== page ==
Telstra to fight separation Bill

Telstra to fight separation Bill

Summary: Telstra said today it will oppose the passage of the government's Bill which would allow it to force separation on the big telecommunications company.

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update Telstra said today it will oppose the passage of the government's Bill which would allow it to force separation on the big telecommunications company.

David Thodey, not so toothless, it seems (Credit: Telstra)

In its submission to the Senate Standing Committee looking into the proposed legislation amendments, Telstra said the new legislation would stop Australia achieving the National Broadband Network (NBN), reduce competition, harm consumers, not necessarily result in industry reform and potentially destroy value for the 1.4 million Australian shareholders who purchased Telstra shares from the government.

"Therefore, Telstra has no choice but to oppose the passage of the Bill in its current form," the telco said. "It is unworkable."

Why Telstra didn't want the Bill
It was not only unworkable, but unnecessary, according to the telco, which denied the market wasn't working, and vehemently denied that, if it were so, it was at the heart of the trouble.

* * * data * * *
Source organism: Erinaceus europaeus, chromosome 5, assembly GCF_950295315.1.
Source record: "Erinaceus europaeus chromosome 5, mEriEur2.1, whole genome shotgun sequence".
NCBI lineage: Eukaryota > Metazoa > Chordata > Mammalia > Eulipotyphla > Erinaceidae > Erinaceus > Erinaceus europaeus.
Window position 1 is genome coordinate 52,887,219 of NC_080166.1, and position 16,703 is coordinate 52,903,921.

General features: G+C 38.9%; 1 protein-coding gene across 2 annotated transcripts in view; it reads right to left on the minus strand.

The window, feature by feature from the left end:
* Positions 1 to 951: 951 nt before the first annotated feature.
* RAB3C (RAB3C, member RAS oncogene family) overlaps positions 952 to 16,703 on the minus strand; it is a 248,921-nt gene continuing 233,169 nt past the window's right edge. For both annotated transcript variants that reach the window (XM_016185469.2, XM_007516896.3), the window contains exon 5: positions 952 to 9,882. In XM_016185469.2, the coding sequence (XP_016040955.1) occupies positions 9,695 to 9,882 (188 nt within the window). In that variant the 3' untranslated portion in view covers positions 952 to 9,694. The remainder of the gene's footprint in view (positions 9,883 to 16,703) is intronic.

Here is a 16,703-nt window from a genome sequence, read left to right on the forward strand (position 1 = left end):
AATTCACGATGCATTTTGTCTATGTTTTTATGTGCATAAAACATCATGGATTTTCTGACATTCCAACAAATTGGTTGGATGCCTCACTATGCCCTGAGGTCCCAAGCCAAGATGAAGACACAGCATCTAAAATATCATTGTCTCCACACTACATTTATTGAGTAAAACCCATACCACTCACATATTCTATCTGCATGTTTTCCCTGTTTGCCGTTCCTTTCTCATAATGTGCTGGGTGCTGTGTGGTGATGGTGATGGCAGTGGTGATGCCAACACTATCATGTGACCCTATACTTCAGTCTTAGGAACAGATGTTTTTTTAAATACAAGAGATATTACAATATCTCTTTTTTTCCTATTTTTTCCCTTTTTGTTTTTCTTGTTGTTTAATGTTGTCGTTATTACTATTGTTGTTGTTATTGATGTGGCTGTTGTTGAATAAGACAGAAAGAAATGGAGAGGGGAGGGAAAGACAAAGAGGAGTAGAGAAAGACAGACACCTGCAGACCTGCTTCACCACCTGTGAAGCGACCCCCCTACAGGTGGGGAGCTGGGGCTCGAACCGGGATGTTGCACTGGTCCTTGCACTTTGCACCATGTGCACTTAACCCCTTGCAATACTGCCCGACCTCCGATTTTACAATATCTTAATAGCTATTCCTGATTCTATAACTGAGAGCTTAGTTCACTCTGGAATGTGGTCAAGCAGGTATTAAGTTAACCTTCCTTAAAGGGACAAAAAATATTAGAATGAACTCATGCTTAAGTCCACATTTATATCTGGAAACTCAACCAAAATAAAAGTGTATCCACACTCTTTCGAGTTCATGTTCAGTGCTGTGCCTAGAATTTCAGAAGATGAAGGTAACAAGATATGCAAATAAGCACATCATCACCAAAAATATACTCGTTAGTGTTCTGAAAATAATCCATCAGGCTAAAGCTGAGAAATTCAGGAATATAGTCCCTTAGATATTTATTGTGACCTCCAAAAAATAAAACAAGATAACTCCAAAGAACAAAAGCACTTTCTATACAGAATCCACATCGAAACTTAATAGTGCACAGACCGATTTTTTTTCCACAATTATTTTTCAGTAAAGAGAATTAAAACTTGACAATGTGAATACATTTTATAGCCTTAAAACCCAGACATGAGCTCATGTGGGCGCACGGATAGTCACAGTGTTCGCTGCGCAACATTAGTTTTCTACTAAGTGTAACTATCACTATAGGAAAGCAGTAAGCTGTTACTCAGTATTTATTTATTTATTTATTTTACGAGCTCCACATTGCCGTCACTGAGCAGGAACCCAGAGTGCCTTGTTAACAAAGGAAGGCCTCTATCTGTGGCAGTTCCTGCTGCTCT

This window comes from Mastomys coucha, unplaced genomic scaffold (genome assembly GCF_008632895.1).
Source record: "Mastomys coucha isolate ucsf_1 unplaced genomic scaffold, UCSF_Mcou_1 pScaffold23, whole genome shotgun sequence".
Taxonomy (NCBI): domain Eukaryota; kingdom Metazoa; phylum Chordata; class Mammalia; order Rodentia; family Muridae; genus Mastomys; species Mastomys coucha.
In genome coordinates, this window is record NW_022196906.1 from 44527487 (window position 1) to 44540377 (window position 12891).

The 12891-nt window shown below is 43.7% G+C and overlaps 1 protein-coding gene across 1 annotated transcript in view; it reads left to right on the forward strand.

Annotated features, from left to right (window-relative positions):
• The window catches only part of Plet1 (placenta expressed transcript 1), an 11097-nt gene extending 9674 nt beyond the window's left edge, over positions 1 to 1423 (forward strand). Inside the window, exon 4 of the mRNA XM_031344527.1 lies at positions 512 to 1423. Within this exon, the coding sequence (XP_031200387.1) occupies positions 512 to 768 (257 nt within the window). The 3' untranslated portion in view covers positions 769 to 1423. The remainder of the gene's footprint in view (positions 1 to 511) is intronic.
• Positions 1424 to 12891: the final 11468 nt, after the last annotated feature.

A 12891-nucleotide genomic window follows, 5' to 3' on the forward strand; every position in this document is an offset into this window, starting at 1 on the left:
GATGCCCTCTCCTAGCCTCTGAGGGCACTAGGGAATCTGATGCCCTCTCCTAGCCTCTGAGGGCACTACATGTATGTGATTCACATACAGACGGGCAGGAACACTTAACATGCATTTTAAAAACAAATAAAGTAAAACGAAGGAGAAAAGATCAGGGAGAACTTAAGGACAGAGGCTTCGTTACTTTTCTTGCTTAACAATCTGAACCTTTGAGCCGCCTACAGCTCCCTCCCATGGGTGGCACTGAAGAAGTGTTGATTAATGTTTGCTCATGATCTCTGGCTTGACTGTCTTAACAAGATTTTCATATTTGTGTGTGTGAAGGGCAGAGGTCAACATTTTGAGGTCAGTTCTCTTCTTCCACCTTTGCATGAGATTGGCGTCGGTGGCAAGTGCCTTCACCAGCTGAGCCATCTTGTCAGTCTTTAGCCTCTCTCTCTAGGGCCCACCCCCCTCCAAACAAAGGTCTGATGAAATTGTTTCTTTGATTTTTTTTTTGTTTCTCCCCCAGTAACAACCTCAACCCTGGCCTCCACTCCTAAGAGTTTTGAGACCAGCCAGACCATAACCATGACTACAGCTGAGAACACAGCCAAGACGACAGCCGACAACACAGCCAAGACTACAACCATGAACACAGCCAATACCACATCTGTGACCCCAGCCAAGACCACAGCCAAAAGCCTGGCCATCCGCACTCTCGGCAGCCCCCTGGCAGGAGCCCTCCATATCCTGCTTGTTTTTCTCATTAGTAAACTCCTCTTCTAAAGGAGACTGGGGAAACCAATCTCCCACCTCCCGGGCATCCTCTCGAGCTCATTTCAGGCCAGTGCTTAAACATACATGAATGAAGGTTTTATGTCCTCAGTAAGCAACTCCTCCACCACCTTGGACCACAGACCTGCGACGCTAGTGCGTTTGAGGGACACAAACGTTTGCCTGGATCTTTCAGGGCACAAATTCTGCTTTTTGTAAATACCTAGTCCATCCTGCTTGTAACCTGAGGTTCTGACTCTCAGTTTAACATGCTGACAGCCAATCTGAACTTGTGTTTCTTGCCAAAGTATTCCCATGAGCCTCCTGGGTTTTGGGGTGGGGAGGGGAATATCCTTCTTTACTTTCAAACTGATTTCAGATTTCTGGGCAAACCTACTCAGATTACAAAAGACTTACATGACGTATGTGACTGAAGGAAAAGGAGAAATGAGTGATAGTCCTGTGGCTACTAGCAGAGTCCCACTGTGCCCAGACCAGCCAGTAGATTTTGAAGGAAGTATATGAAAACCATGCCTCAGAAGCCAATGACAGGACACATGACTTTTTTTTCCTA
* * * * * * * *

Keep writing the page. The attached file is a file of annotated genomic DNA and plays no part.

Telstra said it didn't like either of the alternatives offered to it in the central part of the Bill; to voluntarily structurally separate or be forced to a functional separation.

Functional separation disrupted network and product innovation for years, the telco said, pointing experiences from the UK and New Zealand, and said structural separation implemented in the US had largely been rolled back. Both would divert resources from the NBN, it believed.

Instead, it suggested remodelling its operational support systems to operate in a customer-agnostic fashion, with the wholesale and retail business unit "plugging in" at the same level and functionality, ostensibly giving wholesale customers the ability to compete with its own retail facing units.